A senior military commander of the Taliban- and al Qaeda-linked Hizb-i-Islami Gulbuddin was captured two days ago during a raid in the Afghan province of Khost.
The Hizb-i-Islami Gulbuddin (HIG) commander, who was not named, was “the senior leader for all [HIG] operations in Khost province,” the International Security Assistance Force stated in a press release. He and several insurgents were captured by combined Coalition and Afghan special operations teams during a raid on April 25 in the district of Sabari.
The special operations teams have maintained intensive pressure on HIG since the beginning of this year. On Feb. 16, Farid, HIG’s media emir who has direct links to the Taliban, was captured during a raid in Parwan. His capture was directly linked to the quick roundup of five other HIG commanders.
Over the past month, ISAF has focused on HIG’s network in the district of Sabari in Khost province. There have been eight raids against HIG cells in Sabari since March 29. One of those raids, on April 12, netted HIG’s district leader for Sabari and his deputy.
Sabari is a known stronghold of the Haqqani Network, which is allowing HIG to operate on Haqqani turf. The Haqqani Network, whose leadership is based in North Waziristan, is known to have operated a forward command and control center in Sabari in the past.
Background on the Hizb-i-Islami Gulbuddin
The Hizb-i-Islami Gulbuddin, the Haqqani Network, and Mullah Omar’s Quetta Shura make up the three strongest terror groups in Afghanistan. All three have close ties to al Qaeda and other jihadist groups based in Pakistan and Central Asia.
HIG is led by Gulbuddin Hekmatyar, a notorious opportunist who has links with al Qaeda, Iran, and Pakistan’s military and intelligence establishment.
Hekmatyar was a key player in the Soviet-Afghan war and led one of the biggest insurgent factions against Soviet and Afghan Communist forces. But Hekmatyar’s brutal battlefield tactics and wanton destruction of Kabul following the collapse of the Afghan Communist regime in the early 1990s led to the demise of his popularity. The Taliban overran his last stronghold south of Kabul in 1995 and forced him into exile in Iran from 1996-2002.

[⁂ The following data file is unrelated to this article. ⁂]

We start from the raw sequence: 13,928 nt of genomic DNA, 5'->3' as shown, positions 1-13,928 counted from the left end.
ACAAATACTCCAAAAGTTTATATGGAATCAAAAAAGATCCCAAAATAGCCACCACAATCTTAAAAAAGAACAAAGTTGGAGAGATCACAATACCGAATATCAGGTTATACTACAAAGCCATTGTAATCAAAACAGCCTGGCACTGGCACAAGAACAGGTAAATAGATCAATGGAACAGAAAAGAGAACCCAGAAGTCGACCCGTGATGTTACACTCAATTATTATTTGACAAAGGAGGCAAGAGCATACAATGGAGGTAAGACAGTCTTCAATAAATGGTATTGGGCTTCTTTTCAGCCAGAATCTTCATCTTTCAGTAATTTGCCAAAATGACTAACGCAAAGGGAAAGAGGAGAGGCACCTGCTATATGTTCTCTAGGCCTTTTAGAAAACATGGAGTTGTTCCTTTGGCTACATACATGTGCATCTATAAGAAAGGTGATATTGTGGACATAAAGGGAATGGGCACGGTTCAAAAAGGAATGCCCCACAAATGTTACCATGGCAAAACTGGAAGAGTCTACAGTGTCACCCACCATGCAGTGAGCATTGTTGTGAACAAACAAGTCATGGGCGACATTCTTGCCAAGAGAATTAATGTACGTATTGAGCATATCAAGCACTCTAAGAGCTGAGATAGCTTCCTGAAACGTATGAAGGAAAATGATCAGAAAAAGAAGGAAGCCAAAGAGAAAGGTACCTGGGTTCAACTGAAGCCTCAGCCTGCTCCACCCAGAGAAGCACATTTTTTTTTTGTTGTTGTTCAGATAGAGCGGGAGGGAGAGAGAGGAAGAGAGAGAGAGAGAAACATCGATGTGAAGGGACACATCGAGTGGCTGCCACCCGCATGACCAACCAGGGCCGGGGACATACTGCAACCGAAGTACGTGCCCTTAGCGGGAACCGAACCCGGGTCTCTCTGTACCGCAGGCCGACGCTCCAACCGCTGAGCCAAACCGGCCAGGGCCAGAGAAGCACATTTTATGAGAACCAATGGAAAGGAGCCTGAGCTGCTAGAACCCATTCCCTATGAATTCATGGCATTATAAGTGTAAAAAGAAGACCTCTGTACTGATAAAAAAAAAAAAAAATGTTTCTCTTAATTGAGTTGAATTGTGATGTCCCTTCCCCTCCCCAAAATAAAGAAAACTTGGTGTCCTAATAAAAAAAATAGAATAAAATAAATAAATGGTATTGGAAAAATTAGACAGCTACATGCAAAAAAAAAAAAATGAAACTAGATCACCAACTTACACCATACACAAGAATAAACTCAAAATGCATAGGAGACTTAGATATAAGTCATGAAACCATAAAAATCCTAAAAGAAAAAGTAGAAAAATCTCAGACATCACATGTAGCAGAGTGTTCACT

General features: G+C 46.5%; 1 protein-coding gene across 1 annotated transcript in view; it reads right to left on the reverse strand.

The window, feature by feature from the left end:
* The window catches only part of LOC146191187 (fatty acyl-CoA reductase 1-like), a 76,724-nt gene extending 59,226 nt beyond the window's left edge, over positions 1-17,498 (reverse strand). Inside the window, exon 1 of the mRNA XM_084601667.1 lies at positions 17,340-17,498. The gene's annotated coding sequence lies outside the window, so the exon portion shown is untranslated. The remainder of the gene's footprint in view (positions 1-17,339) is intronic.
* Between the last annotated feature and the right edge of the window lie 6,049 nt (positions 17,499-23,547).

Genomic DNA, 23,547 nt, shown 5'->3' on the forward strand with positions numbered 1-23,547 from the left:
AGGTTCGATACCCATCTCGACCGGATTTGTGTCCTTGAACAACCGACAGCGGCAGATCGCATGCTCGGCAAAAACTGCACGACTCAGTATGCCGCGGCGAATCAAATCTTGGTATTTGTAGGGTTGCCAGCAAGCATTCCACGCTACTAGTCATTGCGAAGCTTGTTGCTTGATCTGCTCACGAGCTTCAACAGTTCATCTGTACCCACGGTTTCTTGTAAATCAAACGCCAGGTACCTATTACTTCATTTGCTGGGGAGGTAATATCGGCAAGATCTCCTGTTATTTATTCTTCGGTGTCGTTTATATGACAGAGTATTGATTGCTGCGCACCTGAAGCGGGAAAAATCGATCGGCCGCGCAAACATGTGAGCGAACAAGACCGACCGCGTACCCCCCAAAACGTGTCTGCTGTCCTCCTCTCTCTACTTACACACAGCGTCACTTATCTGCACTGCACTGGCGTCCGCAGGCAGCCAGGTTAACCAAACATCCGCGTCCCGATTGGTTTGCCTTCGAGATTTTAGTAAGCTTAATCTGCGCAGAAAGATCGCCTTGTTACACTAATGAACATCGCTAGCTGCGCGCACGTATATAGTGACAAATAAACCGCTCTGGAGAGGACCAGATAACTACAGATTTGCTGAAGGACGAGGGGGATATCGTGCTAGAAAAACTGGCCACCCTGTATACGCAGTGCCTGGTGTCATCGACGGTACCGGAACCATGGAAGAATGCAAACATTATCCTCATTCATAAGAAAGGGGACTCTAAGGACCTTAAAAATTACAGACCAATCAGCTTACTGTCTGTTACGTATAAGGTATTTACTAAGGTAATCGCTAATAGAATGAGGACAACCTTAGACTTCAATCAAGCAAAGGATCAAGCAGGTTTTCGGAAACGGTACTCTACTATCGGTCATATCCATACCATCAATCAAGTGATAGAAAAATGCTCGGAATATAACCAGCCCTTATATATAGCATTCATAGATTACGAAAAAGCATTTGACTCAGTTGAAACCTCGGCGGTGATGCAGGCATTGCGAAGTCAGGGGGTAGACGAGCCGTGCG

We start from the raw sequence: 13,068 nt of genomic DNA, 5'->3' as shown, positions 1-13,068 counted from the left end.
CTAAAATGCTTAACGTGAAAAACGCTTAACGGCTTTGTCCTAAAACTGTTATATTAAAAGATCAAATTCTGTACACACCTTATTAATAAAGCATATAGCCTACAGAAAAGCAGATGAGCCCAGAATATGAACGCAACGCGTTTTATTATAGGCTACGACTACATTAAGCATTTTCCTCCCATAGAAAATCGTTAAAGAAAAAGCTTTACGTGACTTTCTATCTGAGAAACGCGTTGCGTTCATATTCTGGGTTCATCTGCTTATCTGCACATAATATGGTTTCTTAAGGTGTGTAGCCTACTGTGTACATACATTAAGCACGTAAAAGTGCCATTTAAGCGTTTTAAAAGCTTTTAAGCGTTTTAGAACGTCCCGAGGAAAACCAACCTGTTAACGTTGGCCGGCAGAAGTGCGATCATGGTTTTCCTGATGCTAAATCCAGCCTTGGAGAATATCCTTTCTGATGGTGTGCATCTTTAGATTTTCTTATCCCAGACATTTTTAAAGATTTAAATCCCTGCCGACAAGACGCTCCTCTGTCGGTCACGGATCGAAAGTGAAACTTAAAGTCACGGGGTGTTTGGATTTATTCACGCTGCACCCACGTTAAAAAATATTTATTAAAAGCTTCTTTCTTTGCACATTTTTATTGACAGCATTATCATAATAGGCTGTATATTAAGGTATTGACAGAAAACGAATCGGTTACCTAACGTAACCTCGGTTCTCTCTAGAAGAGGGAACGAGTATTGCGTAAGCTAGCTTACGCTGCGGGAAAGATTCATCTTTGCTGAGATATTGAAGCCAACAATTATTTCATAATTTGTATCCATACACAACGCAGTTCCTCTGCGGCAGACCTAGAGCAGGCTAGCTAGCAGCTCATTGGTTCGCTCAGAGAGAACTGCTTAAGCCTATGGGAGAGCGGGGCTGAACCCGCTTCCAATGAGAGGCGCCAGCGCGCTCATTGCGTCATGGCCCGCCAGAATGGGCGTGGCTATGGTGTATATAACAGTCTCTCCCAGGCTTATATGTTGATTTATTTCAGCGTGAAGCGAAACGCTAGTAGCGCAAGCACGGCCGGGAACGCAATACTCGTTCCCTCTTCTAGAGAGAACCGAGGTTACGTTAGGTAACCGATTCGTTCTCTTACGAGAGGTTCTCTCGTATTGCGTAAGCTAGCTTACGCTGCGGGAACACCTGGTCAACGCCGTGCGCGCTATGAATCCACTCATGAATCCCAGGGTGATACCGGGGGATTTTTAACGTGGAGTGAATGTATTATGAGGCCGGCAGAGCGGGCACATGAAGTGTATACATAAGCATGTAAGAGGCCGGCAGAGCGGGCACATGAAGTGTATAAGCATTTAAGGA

HIG forces conduct attacks in northern and northeastern Afghanistan and maintain bases in Pakistan’s Swat Valley as well as in the tribal agencies of Bajaur, Mohmand, Kurram, North Waziristan, and South Waziristan.
In May 2006, Hekmatyar swore alliance to al Qaeda’s top leader, Osama bin Laden. “We thank all Arab mujahideen, particularly Sheikh Osama Bin Laden, Dr. Ayman al Zawahiri, and other leaders who helped us in our jihad against the Russians,” he said in a recording broadcast by Al Jazeera.
“They fought our enemies and made dear sacrifices,” Hekmatyar continued. “Neither we nor the future generations will forget this great favor. We beseech Almighty God to grant us success and help us fulfill our duty toward them and enable us to return their favor and reciprocate their support and sacrifices. We hope to take part with them in a battle which they will lead and raise its banner. We stand beside and support them.”
Al Qaeda’s former leader in Afghanistan, Mustafa Abu Yazid, openly stated in an interview with Al Jazeera in 2009 that al Qaeda works with HIG and that al Qaeda maintains good relations with Hekmatyar’s cadres. Yazid said a point of contention is HIG’s unwillingness to unite under the banner of the Taliban’s Islamic Emirate of Afghanistan.
“There is a relationship with the Hizb-i-Islami, Yazid told Al Jazeera. “They visit us and we sit with them… our relations with them are good, not bad.”
Over the past year, Hekmatyar has put forward a so-called peace plan, which calls for the removal of all ISAF troops in six months and the dissolution of the Afghan government.
Despite Hekmatyar’s pledge to al Qaeda, senior US generals have stated that he can be weaned from the insurgency and brought into the Afghan government. In early 2010, Major General Michael Flynn, then the top intelligence official in Afghanistan, called both Hekmatyar and Jalaluddin Haqqani “absolutely salvageable” even if they currently support and harbor al Qaeda.
Raids against HIG leaders in Khost province since March 29:
ISAF Joint Command operational update, April 27, 2011: The top HIG military commander was captured in the district of Sabari.
ISAF Joint Command operational update, April 17, 2011: A HIG facilitator was captured in the district of Bak.
ISAF Joint Command operational update, April 12, 2011: HIG’s district leader for Sabari and his deputy were captured in that district.
ISAF Joint Command operational update, April 11, 2011: Four Haqqani Network fighters were captured during raids that targeted HIG commanders in the district of Sabari.
ISAF Joint Command operational update, April 4, 2011: A HIG facilitator was captured in the district of Sabari.
ISAF Joint Command operational update, April 2, 2011: A HIG facilitator and a fighters were captured in the district of Sabari.
ISAF Joint Command operational update, March 31, 2011: Several “insurgents” were captured during a raid that targeted a HIG military commander in the district of Sabari.
ISAF Joint Command operational update, March 29, 2011: A HIG facilitator who operated in Jaji Maidan district, Khost was captured in Sabari.